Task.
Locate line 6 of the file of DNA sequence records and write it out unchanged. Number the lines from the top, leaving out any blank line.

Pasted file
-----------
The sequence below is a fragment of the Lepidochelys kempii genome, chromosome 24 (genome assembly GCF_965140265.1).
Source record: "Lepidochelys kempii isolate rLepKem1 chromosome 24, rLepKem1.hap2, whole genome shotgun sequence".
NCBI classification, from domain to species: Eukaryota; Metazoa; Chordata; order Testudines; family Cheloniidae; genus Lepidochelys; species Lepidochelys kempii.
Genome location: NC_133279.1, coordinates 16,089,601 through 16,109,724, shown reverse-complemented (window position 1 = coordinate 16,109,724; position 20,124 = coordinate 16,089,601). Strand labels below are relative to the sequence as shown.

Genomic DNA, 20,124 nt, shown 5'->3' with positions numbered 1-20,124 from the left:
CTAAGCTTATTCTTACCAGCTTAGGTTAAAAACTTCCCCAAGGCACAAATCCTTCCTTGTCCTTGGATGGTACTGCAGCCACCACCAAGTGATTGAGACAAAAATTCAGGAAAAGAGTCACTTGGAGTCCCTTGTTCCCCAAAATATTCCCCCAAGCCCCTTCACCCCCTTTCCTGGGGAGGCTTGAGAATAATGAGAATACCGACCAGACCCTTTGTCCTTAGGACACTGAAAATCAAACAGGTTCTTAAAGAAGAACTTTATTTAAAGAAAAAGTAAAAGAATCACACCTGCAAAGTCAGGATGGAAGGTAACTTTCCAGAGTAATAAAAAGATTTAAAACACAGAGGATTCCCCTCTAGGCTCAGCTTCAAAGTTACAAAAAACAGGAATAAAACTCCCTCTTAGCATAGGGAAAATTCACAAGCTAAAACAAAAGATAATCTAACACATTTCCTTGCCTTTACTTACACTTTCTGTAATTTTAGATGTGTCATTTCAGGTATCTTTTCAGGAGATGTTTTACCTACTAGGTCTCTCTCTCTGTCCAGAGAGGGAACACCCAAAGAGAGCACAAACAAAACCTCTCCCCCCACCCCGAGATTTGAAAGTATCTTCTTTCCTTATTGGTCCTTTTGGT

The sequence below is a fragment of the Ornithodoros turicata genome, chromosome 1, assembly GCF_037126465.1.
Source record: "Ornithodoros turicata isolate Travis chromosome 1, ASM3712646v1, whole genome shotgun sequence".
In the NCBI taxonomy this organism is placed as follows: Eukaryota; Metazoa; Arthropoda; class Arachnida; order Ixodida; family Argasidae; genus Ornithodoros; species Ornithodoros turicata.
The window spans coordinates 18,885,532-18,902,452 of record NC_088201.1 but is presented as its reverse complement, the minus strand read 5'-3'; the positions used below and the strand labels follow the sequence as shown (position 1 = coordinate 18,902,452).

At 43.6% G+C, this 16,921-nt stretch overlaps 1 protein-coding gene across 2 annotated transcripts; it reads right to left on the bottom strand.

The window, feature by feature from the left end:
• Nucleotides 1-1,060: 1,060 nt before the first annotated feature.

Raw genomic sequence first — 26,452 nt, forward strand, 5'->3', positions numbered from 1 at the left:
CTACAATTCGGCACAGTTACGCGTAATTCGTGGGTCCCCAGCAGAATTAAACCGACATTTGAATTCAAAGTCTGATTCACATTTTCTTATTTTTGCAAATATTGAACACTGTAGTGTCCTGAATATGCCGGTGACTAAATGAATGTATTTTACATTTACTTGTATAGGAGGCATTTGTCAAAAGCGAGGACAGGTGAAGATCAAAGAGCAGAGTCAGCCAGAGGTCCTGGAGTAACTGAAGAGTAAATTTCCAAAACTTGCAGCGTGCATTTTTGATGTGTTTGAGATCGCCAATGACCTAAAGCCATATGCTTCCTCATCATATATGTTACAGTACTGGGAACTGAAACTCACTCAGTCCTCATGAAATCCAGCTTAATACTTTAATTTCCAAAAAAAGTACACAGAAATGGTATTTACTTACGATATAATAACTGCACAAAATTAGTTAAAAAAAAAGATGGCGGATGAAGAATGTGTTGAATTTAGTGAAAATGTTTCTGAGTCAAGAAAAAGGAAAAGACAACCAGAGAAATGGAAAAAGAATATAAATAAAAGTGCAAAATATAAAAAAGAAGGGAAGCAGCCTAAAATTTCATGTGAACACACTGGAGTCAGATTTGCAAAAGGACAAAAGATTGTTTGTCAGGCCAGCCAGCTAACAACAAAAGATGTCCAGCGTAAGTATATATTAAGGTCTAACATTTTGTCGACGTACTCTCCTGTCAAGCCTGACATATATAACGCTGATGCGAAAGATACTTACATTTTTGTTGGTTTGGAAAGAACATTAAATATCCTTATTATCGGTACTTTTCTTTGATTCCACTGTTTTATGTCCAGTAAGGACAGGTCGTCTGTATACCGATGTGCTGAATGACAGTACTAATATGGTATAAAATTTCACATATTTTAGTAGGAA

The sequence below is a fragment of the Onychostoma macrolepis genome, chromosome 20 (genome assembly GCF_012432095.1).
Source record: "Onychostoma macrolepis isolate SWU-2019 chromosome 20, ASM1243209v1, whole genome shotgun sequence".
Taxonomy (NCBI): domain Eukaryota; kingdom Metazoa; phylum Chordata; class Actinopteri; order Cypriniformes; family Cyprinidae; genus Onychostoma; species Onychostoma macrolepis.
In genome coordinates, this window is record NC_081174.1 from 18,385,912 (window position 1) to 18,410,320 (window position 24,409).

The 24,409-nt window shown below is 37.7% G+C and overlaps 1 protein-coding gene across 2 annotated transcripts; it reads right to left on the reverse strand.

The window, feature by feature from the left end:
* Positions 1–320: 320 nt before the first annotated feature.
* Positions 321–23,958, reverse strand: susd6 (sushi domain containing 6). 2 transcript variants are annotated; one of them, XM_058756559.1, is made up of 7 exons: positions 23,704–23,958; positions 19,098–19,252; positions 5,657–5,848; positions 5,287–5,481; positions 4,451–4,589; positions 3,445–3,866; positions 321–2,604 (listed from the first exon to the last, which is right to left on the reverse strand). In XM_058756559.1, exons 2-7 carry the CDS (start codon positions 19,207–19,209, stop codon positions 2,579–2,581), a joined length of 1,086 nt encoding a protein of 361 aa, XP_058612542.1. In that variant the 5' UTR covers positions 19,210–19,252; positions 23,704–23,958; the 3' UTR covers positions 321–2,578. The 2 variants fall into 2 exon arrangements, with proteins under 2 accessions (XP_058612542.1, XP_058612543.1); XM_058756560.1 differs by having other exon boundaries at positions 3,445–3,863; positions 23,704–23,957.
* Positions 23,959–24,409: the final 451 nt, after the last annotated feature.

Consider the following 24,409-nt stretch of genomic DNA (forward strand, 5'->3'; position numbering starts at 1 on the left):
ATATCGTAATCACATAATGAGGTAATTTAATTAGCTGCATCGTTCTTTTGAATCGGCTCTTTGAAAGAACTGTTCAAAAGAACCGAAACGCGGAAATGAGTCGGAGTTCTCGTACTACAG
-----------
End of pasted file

CTAAGCTTATTCTTACCAGCTTAGGTTAAAAACTTCCCCAAGGCACAAATCCTTCCTTGTCCTTGGATGGTACTGCAGCCACCACCAAGTGATTGAGACAAAAATTCAGGAAAAGAGTCACTTGGAGTCCCTTGTTCCCCAAAATATTCCCCCAAGCCCCTTCACCCCCTTTCCTGGGGAGGCTTGAGAATAATGAGAATACCGACCAGACCCTTTGTCCTTAGGACACTGAAAATCAAACAGGTTCTTAAAGAAGAACTTTATTTAAAGAAAAAGTAAAAGAATCACACCTGCAAAGTCAGGATGGAAGGTAACTTTCCAGAGTAATAAAAAGATTTAAAACACAGAGGATTCCCCTCTAGGCTCAGCTTCAAAGTTACAAAAAACAGGAATAAAACTCCCTCTTAGCATAGGGAAAATTCACAAGCTAAAACAAAAGATAATCTAACACATTTCCTTGCCTTTACTTACACTTTCTGTAATTTTAGATGTGTCATTTCAGGTATCTTTTCAGGAGATGTTTTACCTACTAGGTCTCTCTCTCTGTCCAGAGAGGGAACACCCAAAGAGAGCACAAACAAAACCTCTCCCCCCACCCCGAGATTTGAAAGTATCTTCTTTCCTTATTGGTCCTTTTGGT